[swift-evolution] [Draft] Rename Sequence.elementsEqual
martinr448 at gmail.com
Wed Oct 18 03:04:58 CDT 2017
> On 17. Oct 2017, at 23:22, Michael Ilseman via swift-evolution <swift-evolution at swift.org> wrote:
>> On Oct 17, 2017, at 1:36 PM, Benjamin G <benjamin.garrigues at gmail.com> wrote:
>> On Tue, Oct 17, 2017 at 10:25 PM, Michael Ilseman <milseman at apple.com> wrote:
>>> On Oct 17, 2017, at 12:54 PM, Benjamin G <benjamin.garrigues at gmail.com> wrote:
>>> Thanks for the post, that's the first clear explanation i see on this thread for the concepts behind the design for Sequence.
>>> I am a bit afraid that understanding all that is a bit above what to expect the average swift developer will guess when he sees functions like "prefix / first / elementEqual (or whatever it's called)" on the Set type.
>>> There is, IMHO, a much higher chance he'll either :
>>> 1/ not understand anything, or
>>> 2/ think Sets are in fact secretely ordered sets, or start writing generic extensions above Sequence or Collection thinking those protocols are synonymous for orderer collections.
>>> 1/ is pretty harmless, but 2/ seems like a source of bug.
>>> My personal opinion after reading all this is that we should simply change the name
>> Exactly, and that’s what Xiaodi’s proposal does. Confronted with these complexities, his proposal reasons that a name change is the lessor or evils, as in the “Proposed solution” section.
>>> to sequentiallyEquals
>> Xiaodi floated “lexicographicallyEqual” which is accurate and a big improvement, and I’m liking it more and more. I floated “sequentiallyEquals”, which I’m liking less and less now. My current preference is for “elementsOrderedEqual” which I think is more descriptive but unwieldy. On the other hand, this is a far less common facility, and order matters, so maybe more verbose names are fine.
>> I'm sorry to bring more bikeshedding, but lexicographicallyEqual seems absolutely atrocious to me. Imagine all the steps required the user of a Set<Int> to understand why a lexicographicallyEqual function is suggested by the compiler ??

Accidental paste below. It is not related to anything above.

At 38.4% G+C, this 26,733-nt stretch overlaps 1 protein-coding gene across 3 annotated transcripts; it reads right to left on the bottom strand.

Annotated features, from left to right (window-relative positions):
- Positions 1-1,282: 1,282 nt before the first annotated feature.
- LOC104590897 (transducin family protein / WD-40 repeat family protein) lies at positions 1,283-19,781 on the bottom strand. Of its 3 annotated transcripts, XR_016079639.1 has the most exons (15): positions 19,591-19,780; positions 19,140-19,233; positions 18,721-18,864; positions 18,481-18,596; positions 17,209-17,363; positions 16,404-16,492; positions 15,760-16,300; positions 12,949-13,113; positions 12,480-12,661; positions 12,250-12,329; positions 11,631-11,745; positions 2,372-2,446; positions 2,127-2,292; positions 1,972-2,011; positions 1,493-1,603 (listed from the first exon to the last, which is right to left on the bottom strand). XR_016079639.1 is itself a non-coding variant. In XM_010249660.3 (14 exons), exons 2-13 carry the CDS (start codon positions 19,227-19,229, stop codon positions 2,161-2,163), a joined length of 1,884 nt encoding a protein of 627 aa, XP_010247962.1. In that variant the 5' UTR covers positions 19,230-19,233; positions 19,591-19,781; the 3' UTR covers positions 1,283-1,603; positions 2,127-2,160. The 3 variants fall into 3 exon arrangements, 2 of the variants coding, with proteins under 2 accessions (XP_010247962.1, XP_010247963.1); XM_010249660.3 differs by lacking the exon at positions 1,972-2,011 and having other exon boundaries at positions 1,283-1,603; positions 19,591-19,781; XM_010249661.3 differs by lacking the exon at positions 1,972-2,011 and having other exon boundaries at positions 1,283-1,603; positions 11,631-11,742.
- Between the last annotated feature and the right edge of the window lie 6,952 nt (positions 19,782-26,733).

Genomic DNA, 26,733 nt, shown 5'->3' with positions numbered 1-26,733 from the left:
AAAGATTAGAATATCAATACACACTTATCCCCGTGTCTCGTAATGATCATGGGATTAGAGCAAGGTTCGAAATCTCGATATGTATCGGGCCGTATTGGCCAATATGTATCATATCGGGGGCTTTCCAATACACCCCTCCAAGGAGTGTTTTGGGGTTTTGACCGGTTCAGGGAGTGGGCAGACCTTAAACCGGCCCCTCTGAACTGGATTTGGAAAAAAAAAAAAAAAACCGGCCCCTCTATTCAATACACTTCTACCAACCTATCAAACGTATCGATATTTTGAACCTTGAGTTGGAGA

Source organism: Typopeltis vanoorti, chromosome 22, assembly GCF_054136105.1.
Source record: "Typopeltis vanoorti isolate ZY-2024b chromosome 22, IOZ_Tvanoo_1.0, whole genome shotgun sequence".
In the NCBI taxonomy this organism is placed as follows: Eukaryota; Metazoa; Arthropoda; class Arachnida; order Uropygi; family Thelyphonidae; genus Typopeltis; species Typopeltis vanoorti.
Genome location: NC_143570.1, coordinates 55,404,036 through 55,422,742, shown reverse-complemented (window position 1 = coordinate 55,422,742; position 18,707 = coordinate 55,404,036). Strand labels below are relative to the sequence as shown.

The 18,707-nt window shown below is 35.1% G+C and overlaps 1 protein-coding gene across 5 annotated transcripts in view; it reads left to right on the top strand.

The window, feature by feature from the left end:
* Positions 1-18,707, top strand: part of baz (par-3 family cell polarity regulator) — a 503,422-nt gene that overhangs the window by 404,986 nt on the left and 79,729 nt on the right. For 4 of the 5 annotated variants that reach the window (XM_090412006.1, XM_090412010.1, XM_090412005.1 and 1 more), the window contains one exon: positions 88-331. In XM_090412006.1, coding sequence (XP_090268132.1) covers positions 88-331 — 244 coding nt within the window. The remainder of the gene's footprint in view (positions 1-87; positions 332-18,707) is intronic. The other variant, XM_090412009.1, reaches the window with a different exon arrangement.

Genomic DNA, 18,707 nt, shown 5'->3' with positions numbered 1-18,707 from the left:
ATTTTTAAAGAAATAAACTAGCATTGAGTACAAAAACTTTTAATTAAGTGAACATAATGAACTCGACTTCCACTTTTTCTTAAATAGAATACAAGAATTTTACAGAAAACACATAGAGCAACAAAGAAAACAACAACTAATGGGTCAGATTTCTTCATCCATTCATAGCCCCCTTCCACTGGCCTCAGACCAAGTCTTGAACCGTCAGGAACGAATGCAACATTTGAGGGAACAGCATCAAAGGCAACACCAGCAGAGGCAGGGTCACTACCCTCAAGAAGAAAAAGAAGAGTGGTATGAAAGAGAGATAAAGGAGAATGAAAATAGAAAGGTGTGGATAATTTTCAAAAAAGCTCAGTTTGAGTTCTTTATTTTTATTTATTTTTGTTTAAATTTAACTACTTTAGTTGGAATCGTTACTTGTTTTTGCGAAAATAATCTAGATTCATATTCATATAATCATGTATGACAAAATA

> My initial resistance is that lexicographical implies a comparability beyond equality. `lexicographicallyEquals`, then, had me (erroneously) wondering if the “lexicographically” part meant that the elements were presented in lexicographical order and then compared for equality. But, I was in error and this is a wrong interpretation of the term. “abc” is not lexicographically equal to “cba”, and it’s quite a mental leap to think that the order of elements would be presented differently. That’s not to say that others won't have the same misinterpretation and that’s why I’m hoping for a better name. But, if `lexicographicallyEquals` is what we settle on, that’s a huge improvement over `elementsEqual`.
In the earlier post https://lists.swift.org/pipermail/swift-evolution/Week-of-Mon-20171009/040428.html, Xiaodi Wu quoted from http://en.cppreference.com/w/cpp/algorithm/lexicographical_compare because that "defines lexicographical comparison unambiguously for C++".
But that definition corresponds to what `lexicographicallyPrecedes()` method does: two sequences are compared in iteration order using `<`, until one is exhausted or a difference is found. It requires that the sequence Element type is Comparable (but not that the sequences elements are ordered!) and allows to order all sets with the same element type.
In your example, "abc" is not lexicographically equal to "cba" because "a" < "c".
The equivalent of `elementsEqual()` in C++ would be http://en.cppreference.com/w/cpp/algorithm/equal, which has the Note
std::equal should not be used to compare the ranges formed by the iterators from
std::unordered_set, ... because the order in which the elements are stored in
those containers may be different even if the two containers store the same elements.
which is the same issue that we are talking about here.
My argument against the name "lexicographicallyEquals" would be
- It suggests that the elements from both sequences are compared (in iteration order) using `<` (and thus required to be Comparable).
- Googling for "lexicographical comparison" leads to the above C++ reference, or to https://en.wikipedia.org/wiki/Lexicographical_order. Both are about ordering sequences (words) based on the order of the underlying element type (alphabet). This does not describe what `elementsEqual()` does.
Both arguments are unrelated to whether the sequences are generated from ordered or unordered collections (like sets), or whether the elements in each sequence are ordered or not.
Just my 2ct. Probably this has been said before, it is difficult to keep track of the various threads in this discussion.
More information about the swift-evolution